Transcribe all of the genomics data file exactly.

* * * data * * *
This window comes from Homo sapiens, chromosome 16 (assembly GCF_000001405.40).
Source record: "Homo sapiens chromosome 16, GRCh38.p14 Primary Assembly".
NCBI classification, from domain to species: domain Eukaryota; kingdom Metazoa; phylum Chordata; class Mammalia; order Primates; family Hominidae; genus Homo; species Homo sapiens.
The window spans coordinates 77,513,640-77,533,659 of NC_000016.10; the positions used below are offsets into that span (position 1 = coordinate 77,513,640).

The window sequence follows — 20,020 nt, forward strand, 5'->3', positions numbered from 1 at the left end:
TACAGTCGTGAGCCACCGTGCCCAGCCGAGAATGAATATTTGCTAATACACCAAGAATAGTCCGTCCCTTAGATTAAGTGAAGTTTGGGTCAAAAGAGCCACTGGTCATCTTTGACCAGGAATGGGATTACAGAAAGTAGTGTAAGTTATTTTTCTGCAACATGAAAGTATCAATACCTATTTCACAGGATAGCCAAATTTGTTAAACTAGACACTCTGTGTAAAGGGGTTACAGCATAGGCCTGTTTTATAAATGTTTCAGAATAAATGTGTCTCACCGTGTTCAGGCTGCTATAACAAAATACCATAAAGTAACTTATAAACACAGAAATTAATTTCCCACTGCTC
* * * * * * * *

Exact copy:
This window comes from Homo sapiens, chromosome 16 (assembly GCF_000001405.40).
Source record: "Homo sapiens chromosome 16, GRCh38.p14 Primary Assembly".
NCBI classification, from domain to species: domain Eukaryota; kingdom Metazoa; phylum Chordata; class Mammalia; order Primates; family Hominidae; genus Homo; species Homo sapiens.
The window spans coordinates 77,513,640-77,533,659 of NC_000016.10; the positions used below are offsets into that span (position 1 = coordinate 77,513,640).

The window sequence follows — 20,020 nt, forward strand, 5'->3', positions numbered from 1 at the left end:
TACAGTCGTGAGCCACCGTGCCCAGCCGAGAATGAATATTTGCTAATACACCAAGAATAGTCCGTCCCTTAGATTAAGTGAAGTTTGGGTCAAAAGAGCCACTGGTCATCTTTGACCAGGAATGGGATTACAGAAAGTAGTGTAAGTTATTTTTCTGCAACATGAAAGTATCAATACCTATTTCACAGGATAGCCAAATTTGTTAAACTAGACACTCTGTGTAAAGGGGTTACAGCATAGGCCTGTTTTATAAATGTTTCAGAATAAATGTGTCTCACCGTGTTCAGGCTGCTATAACAAAATACCATAAAGTAACTTATAAACACAGAAATTAATTTCCCACTGCTC